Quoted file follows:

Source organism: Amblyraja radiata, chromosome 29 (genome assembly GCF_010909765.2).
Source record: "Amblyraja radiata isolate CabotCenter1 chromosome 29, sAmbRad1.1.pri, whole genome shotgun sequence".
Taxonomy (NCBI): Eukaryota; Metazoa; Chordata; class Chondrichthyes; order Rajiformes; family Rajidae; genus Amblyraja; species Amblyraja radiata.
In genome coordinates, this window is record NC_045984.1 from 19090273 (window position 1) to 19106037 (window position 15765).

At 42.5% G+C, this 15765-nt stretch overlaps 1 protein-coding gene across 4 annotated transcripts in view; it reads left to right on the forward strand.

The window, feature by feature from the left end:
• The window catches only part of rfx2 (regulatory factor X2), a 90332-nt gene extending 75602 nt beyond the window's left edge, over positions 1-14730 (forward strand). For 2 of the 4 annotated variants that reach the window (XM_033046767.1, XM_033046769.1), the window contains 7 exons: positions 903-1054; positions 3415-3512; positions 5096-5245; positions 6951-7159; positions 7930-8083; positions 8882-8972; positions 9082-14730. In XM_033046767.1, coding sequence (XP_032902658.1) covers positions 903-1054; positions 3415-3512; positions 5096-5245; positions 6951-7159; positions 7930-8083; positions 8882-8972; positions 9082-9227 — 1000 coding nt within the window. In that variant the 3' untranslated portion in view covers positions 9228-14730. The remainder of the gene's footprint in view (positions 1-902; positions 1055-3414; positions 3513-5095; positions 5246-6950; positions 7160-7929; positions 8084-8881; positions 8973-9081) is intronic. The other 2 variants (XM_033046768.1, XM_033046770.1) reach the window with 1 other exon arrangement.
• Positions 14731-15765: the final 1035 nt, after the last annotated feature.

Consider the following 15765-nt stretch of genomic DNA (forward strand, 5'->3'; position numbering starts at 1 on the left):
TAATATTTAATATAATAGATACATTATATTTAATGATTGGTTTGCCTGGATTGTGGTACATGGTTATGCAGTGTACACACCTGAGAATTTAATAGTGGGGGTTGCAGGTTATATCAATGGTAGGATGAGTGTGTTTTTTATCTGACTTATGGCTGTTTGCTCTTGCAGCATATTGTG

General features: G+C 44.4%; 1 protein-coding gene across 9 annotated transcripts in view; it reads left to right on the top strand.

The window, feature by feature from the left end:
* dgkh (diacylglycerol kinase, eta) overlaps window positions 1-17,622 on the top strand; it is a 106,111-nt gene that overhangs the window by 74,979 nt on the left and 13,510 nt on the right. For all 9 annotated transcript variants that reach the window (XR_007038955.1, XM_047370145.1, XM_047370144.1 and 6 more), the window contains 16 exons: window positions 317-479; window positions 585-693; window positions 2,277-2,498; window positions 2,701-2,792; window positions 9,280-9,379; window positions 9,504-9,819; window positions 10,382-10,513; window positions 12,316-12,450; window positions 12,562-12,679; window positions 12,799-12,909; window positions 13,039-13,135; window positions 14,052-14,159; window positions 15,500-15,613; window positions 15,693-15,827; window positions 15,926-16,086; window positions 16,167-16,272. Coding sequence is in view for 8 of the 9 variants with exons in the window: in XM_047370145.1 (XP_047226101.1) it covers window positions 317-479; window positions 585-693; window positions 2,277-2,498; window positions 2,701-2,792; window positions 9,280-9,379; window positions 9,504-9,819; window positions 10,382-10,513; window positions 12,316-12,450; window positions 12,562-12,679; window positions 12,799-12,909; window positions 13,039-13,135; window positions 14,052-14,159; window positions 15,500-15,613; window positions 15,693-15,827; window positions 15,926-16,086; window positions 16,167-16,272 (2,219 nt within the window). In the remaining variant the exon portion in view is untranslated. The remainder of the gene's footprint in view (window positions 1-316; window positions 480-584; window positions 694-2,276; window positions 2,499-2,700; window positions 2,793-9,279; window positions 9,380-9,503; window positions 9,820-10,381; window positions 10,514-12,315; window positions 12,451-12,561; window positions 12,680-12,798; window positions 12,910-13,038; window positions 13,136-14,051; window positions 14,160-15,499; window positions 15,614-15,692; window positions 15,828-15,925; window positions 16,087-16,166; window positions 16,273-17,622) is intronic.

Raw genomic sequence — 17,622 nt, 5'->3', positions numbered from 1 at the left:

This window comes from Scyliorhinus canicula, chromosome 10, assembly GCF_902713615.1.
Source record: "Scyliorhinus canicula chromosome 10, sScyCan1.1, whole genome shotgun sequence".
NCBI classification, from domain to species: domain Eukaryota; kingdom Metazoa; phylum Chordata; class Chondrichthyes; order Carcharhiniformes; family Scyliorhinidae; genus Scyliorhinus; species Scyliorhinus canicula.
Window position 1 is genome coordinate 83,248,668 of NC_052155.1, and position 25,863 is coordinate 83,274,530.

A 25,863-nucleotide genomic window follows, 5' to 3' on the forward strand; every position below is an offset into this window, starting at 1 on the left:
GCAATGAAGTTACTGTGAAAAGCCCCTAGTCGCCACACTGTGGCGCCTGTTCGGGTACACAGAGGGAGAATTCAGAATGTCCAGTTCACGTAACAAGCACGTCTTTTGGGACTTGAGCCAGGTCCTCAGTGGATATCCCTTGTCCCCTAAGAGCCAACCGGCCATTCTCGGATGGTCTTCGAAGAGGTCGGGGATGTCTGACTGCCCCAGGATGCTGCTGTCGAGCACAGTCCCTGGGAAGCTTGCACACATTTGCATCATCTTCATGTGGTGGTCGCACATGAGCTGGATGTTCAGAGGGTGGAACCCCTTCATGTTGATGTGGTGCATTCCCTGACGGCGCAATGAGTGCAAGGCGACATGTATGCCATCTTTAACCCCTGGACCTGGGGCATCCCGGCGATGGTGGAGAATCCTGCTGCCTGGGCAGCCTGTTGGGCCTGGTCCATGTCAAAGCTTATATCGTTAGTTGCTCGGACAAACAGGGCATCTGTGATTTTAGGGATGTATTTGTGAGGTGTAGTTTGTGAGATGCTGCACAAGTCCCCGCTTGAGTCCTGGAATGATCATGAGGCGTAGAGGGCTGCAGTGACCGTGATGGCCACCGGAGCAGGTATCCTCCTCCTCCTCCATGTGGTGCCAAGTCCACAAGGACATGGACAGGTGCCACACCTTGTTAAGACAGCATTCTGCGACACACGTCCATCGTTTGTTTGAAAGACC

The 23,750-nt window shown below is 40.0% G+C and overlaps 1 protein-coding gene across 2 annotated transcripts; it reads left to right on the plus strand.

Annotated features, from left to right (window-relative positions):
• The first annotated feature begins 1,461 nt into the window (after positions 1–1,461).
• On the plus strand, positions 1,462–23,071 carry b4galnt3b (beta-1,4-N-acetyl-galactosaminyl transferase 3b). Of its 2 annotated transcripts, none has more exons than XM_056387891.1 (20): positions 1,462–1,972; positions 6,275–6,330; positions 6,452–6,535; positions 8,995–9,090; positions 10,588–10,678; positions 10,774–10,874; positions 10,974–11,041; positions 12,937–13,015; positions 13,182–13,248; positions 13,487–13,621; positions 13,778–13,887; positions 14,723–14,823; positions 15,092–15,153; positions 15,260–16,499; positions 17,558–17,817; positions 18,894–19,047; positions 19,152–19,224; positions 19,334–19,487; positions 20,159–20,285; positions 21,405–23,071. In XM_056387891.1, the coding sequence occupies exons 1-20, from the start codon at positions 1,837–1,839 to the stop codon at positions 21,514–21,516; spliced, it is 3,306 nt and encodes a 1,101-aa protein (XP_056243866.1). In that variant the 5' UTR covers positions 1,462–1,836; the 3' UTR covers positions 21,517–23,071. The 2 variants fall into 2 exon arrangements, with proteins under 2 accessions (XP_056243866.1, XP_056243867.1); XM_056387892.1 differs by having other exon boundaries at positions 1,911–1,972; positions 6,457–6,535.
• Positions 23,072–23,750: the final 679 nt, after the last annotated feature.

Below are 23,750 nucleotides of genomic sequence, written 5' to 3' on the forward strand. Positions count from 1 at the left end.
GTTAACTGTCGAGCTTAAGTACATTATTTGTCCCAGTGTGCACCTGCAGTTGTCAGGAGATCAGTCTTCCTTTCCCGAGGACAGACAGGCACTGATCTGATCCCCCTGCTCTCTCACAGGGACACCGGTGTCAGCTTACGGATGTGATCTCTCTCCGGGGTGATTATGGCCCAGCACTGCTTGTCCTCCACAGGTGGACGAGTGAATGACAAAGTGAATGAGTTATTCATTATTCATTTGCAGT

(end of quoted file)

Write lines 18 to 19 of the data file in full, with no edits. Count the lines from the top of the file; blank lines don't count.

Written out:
Window position 1 is genome coordinate 83,248,668 of NC_052155.1, and position 25,863 is coordinate 83,274,530.

A 25,863-nucleotide genomic window follows, 5' to 3' on the forward strand; every position below is an offset into this window, starting at 1 on the left: